References of "Rentier, Bernard"
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See detailDu numerus clausus en Médecine et en Sciences dentaires
Rentier, Bernard ULg

Speech (2008)

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See detailVaricella vaccination in Japan, South Korea, and Europe.
Sadzot-Delvaux, Catherine ULg; Rentier, Bernard ULg; Wutzler, Peter et al

in Journal of Infectious Diseases (2008), 197 Suppl 2

The most extensive use of varicella vaccine has been in the United States and Canada, where it is universally recommended. However, a number of other countries now have recommendations for use of the ... [more ▼]

The most extensive use of varicella vaccine has been in the United States and Canada, where it is universally recommended. However, a number of other countries now have recommendations for use of the vaccine, which has been expanding in Europe and Latin America. In this article, we review information concerning varicella vaccination in Japan, where the vaccine was first developed, and in South Korea and parts of Europe. Despite the worldwide availability of an efficient vaccine, varicella vaccination policy is highly variable from country to country. The recent development of a tetravalent vaccine against measles, mumps, rubella, and varicella could modify this variability in the future. It is evident that efforts to control varicella will spread gradually to all continents. [less ▲]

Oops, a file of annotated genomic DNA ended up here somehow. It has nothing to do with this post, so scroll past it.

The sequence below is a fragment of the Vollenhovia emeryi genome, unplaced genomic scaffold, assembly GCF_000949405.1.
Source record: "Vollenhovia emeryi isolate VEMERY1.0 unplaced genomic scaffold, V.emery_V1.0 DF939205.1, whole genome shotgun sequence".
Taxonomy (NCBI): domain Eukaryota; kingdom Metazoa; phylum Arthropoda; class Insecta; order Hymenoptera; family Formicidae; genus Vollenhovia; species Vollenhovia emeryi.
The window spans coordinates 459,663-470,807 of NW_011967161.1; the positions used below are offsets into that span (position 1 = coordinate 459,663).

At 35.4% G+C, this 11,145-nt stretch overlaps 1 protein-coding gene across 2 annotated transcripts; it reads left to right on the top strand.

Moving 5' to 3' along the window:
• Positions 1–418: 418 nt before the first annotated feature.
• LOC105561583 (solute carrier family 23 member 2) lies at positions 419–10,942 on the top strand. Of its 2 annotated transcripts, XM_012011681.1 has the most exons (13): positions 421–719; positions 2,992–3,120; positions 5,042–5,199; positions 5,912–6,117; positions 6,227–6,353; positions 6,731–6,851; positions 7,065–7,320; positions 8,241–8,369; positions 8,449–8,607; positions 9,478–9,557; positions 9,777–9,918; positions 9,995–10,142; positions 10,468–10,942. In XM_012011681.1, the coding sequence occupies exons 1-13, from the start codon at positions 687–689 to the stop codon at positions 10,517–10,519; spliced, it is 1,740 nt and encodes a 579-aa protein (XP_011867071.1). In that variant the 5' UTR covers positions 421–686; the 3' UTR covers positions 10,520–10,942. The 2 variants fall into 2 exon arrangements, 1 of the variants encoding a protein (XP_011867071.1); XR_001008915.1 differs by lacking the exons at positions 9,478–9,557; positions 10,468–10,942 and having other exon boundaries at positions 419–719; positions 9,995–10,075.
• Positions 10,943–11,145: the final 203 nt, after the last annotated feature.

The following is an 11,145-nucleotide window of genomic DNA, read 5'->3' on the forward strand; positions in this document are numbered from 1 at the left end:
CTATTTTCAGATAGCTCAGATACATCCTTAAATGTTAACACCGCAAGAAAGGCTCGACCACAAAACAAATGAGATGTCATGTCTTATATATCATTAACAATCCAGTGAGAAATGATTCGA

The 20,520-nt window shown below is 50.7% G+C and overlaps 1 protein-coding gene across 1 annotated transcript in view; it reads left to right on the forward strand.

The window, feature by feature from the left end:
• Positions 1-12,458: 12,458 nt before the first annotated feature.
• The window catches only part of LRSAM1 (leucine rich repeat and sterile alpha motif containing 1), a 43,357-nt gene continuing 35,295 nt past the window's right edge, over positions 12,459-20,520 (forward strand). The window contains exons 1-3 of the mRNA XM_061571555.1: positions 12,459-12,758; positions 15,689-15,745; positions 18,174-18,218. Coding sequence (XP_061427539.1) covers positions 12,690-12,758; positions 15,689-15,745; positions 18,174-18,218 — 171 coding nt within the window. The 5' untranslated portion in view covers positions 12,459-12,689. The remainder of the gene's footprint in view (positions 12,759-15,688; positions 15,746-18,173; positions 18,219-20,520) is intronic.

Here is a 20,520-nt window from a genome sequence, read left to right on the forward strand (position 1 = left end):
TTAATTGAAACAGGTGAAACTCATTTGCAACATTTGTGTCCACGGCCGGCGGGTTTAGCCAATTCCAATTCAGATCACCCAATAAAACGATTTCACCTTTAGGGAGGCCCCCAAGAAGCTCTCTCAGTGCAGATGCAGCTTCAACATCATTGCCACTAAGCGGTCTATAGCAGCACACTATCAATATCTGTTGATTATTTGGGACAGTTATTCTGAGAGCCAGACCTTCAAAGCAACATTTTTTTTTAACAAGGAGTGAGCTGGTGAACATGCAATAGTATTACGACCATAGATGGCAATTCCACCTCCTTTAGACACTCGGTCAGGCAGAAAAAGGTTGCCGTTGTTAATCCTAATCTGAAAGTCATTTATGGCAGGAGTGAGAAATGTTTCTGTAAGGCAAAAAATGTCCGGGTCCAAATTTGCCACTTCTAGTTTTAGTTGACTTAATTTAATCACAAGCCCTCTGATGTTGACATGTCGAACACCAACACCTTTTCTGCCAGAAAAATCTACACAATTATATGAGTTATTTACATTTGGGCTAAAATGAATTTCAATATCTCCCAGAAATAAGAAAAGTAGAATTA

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See detailDevenir mobile de corps et d’esprit
Rentier, Bernard ULg

Speech (2007)

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See detailIncreasing coverage and efficiency of measles, mumps, and rubella vaccine and introducing universal varicella vaccination in Europe : A role for the combined vaccine
Vesikari, Timo; Sadzot-Delvaux, Catherine ULg; Rentier, Bernard ULg et al

in Pediatric Infectious Disease Journal (2007), 26(7), 632-638

Universal mass vaccination according to a 2-dose measles-mumps-rubella (MMR) vaccine schedule is recommended by the World Health Organization and is fundamental to the control of these important diseases ... [more ▼]